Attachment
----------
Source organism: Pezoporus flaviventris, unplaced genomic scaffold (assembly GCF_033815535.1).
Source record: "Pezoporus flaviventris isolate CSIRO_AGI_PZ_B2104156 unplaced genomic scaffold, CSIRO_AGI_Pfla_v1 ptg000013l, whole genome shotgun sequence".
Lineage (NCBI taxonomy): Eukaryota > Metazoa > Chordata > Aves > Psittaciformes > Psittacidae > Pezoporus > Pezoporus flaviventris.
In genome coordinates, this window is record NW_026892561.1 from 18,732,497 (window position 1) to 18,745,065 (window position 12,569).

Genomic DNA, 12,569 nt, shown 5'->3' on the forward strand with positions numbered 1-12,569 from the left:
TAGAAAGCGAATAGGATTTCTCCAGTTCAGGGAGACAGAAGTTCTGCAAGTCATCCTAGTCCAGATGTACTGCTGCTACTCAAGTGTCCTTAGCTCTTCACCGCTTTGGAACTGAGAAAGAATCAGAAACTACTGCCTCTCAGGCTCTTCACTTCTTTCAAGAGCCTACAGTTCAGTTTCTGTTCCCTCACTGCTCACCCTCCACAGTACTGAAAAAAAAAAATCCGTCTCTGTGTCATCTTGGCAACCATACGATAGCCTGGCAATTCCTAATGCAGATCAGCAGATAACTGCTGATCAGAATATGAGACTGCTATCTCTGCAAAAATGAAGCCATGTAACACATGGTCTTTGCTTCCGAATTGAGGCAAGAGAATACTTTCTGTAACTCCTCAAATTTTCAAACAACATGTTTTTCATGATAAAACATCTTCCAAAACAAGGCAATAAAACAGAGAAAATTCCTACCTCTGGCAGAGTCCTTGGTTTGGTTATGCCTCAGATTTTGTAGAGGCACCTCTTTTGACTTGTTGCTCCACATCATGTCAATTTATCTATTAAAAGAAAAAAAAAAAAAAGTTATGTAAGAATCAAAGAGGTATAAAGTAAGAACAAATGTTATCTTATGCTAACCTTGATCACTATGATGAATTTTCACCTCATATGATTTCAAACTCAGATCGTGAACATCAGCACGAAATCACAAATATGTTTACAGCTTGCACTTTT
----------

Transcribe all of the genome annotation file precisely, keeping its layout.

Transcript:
Source organism: Pezoporus flaviventris, unplaced genomic scaffold (assembly GCF_033815535.1).
Source record: "Pezoporus flaviventris isolate CSIRO_AGI_PZ_B2104156 unplaced genomic scaffold, CSIRO_AGI_Pfla_v1 ptg000013l, whole genome shotgun sequence".
Lineage (NCBI taxonomy): Eukaryota > Metazoa > Chordata > Aves > Psittaciformes > Psittacidae > Pezoporus > Pezoporus flaviventris.
In genome coordinates, this window is record NW_026892561.1 from 18,732,497 (window position 1) to 18,745,065 (window position 12,569).

Genomic DNA, 12,569 nt, shown 5'->3' on the forward strand with positions numbered 1-12,569 from the left:
TAGAAAGCGAATAGGATTTCTCCAGTTCAGGGAGACAGAAGTTCTGCAAGTCATCCTAGTCCAGATGTACTGCTGCTACTCAAGTGTCCTTAGCTCTTCACCGCTTTGGAACTGAGAAAGAATCAGAAACTACTGCCTCTCAGGCTCTTCACTTCTTTCAAGAGCCTACAGTTCAGTTTCTGTTCCCTCACTGCTCACCCTCCACAGTACTGAAAAAAAAAAATCCGTCTCTGTGTCATCTTGGCAACCATACGATAGCCTGGCAATTCCTAATGCAGATCAGCAGATAACTGCTGATCAGAATATGAGACTGCTATCTCTGCAAAAATGAAGCCATGTAACACATGGTCTTTGCTTCCGAATTGAGGCAAGAGAATACTTTCTGTAACTCCTCAAATTTTCAAACAACATGTTTTTCATGATAAAACATCTTCCAAAACAAGGCAATAAAACAGAGAAAATTCCTACCTCTGGCAGAGTCCTTGGTTTGGTTATGCCTCAGATTTTGTAGAGGCACCTCTTTTGACTTGTTGCTCCACATCATGTCAATTTATCTATTAAAAGAAAAAAAAAAAAAAGTTATGTAAGAATCAAAGAGGTATAAAGTAAGAACAAATGTTATCTTATGCTAACCTTGATCACTATGATGAATTTTCACCTCATATGATTTCAAACTCAGATCGTGAACATCAGCACGAAATCACAAATATGTTTACAGCTTGCACTTTT